(Photo Courtesy of Gizmodo)
“A group of protestors hold up a large yellow banner with the words ‘Stop The Willow Oil Project’ written and plastered all over it, showing their dismay with the project.”
On March 13th, the Biden Administration gave a controversial green-light to oil company ConocoPhillips to begin mining for petroleum oil in Alaska’s North Slope region, home to indigenous people and endangered species. ConocoPhillips owns a lease on federal land there called the National Petroleum Reserve-Alaska (NPR-A). The decision came as a surprise and betrayal to many environmental advocates, since Biden and many other democrats have pushed for climate change action in the recent past. To many, this is a step in the wrong direction, both for the Biden administration’s credibility and for the greater global initiative to cut down on carbon emissions.
Willow is the name of the commissioned project and it has received backlash, mostly from younger generations, with #StopWillow being a trending hashtag on Twitter and TikTok. While the pushback from that demographic is crucial, the climate crisis is yet to slow down and political action has not yielded much success.
Professor Jarrod Hayes is a political science professor focusing on international security, foreign policy, and global environmental politics. He teaches courses at UMass Lowell on those topics, as well. He says, “the idea that the United States, both domestically and internationally, is going to continue to approve these very large hydrocarbon extraction projects… not only doesn’t look good, it isn’t good.”
The Biden administration should have tried to battle ConocoPhillips on the decision to mine in the North Slope if they wanted to portray themselves as a leading industrial nation that is taking responsibility for climate change. There are political and environmental ramifications to allow ConocoPhillips to proceed, especially because Biden promised to end new oil and gas drilling on federal land during his campaign in 2020.
The more pressing concern is the environmental effects. Hayes says, “In terms of the flora and fauna up there… it’s unambiguous. This is very bad for them.” Mining is disruptive to migration and breeding behaviors as well as the habitats that belong to some endangered species. However, Hayes says, “Is it going to be… catastrophic? Probably not. It certainly pales in comparison to what the region is going to experience as climate change moves forward… climate change is where it is existential for many of the species up there.”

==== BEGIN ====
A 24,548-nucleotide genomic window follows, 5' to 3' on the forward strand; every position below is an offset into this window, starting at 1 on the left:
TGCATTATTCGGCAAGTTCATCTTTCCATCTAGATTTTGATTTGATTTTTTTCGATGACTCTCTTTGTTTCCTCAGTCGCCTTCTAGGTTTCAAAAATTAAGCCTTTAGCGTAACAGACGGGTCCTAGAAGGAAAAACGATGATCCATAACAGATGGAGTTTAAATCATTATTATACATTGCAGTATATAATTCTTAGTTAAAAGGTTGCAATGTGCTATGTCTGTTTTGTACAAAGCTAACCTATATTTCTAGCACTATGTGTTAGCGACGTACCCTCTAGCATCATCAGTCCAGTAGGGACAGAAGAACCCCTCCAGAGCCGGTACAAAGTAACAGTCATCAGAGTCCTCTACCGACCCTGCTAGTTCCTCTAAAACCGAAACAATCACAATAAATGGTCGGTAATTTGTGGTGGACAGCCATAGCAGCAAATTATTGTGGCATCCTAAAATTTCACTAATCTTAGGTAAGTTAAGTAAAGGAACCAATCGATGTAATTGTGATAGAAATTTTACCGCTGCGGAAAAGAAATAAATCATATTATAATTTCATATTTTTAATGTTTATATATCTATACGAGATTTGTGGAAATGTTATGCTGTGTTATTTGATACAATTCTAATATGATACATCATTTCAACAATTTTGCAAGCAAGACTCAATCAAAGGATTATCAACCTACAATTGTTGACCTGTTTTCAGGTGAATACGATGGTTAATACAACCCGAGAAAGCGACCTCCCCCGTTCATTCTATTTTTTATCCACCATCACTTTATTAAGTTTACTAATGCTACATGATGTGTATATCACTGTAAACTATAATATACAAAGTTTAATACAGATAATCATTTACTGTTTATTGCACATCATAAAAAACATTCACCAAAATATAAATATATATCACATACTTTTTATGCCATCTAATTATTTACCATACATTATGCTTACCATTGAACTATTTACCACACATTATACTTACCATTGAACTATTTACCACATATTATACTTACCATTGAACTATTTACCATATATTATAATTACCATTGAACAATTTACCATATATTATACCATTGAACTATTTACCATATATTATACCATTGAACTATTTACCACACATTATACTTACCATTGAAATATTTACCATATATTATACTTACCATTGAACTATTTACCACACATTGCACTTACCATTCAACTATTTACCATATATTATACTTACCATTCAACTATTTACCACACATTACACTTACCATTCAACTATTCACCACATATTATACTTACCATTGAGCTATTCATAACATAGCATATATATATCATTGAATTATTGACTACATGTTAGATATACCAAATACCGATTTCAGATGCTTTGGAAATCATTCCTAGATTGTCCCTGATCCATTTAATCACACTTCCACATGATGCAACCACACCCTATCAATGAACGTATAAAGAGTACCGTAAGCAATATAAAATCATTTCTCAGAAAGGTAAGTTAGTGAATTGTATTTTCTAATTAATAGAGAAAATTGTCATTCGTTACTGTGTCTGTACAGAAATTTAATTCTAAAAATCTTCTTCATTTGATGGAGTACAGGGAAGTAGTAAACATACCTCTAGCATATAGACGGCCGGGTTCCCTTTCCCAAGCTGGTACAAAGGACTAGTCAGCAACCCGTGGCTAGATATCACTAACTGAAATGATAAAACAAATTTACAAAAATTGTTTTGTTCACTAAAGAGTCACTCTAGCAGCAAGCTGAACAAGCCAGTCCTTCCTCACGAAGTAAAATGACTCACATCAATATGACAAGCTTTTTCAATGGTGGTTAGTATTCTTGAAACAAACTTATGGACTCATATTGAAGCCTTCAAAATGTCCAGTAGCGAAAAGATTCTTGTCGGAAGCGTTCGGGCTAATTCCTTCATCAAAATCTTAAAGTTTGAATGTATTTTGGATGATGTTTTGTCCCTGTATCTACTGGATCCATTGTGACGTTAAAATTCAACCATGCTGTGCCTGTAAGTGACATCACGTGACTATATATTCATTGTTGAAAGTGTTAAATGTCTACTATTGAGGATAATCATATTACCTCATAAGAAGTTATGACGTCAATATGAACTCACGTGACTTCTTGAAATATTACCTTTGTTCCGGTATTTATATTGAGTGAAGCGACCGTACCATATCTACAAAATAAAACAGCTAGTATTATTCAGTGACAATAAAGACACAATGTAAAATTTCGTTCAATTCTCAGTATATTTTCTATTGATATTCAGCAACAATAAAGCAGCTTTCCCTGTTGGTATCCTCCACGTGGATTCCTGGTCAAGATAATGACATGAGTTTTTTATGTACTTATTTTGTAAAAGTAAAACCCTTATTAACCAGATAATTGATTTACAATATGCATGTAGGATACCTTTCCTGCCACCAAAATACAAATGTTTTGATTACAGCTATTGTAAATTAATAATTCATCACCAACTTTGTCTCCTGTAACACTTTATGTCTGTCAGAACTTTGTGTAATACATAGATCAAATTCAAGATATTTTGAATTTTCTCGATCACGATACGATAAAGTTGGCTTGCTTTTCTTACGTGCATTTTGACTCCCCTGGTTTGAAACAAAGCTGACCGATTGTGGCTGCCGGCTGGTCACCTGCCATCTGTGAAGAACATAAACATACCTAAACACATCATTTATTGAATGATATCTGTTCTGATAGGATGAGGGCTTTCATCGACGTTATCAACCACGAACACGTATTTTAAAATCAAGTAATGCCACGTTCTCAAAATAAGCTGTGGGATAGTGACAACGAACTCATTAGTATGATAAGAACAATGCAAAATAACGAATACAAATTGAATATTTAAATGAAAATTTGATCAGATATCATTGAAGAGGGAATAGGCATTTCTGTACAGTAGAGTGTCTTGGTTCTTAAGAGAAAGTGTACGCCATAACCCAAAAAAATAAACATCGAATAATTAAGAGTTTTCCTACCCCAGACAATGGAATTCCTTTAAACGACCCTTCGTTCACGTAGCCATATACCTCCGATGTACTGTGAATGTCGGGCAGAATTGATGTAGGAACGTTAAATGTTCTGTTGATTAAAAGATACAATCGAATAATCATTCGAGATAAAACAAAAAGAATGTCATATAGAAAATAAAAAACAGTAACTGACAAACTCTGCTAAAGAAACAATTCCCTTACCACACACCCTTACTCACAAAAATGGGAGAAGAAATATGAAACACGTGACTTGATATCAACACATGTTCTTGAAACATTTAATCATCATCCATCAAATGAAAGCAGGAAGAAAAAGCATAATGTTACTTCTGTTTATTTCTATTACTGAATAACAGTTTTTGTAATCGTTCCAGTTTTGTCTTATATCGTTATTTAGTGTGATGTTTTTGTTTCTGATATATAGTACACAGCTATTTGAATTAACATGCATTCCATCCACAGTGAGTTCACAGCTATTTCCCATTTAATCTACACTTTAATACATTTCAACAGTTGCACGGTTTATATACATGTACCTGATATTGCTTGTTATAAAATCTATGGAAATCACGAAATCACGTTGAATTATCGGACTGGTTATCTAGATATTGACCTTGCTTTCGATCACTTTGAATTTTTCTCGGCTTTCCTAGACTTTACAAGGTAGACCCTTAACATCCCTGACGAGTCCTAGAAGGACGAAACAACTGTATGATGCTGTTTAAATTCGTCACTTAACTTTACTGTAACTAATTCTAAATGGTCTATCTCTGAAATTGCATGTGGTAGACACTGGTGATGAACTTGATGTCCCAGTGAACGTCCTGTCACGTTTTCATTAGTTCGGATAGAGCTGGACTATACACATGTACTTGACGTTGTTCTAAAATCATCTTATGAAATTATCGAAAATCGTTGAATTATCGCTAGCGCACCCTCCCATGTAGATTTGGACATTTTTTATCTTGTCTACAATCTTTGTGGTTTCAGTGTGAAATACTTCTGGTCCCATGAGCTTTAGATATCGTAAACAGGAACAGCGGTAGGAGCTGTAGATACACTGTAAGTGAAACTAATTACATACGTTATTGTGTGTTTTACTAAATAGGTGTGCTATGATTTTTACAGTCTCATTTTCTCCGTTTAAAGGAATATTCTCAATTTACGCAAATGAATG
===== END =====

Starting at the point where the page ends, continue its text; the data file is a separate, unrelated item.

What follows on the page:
On its own, The Willow Project is not going to melt the North Slope. The greater problem is the little steps that take place in furthering global warming. Hayes says, “We have to start reducing emissions of hydrocarbon combustion… this is just another step forward in doing the opposite.” There are policies and safeguards at play, but it is going to take fundamental change to get where the planet needs to be. Hayes says, “This project isn’t the nail in the coffin, it’s yet another step… We can’t just keep taking these steps. In order to change direction… it’s going to be costly in a range of ways.”
Economically, it is not feasible for the country to reach zero carbon emissions by 2050, which is Biden’s proclaimed goal. Hayes says, “Right now climate change is a massive unpriced externality and the federal government is perpetuating that.” Unpriced externalities are costs that arise from consumer and producer relations in a market economy, which are not paid for by either party. The air pollution from gas powered cars is an example of this external cost. the motor vehicle producer nor the consumer compensate for the damage caused by gasoline and that is the structure at play in America.
“We can’t accelerate the metabolic capabilities of the planet, but we are running faster and faster and faster,” says Hayes. Industrial society has only been around for roughly one-hundred and fifty years. In that time, the need for energy has only gone up, while the Earth’s ability to keep up has diminished. Hayes warns, “The metabolic disjuncture is going to be so great, that you’ve gone off the cliff, you just don’t know it yet.”
In order to equalize the “metabolic” rates of society and the planet, people have to make serious changes in how they live. This is not an issue that can be shrugged off and placed on the desks of politicians and scientists and engineers. Everyone has to play their part in changing the infrastructure. Hayes says, “We’ve only been doing this for one-hundred fifty years.. That’s not that long… we have no idea what it’s like to run off that cliff.”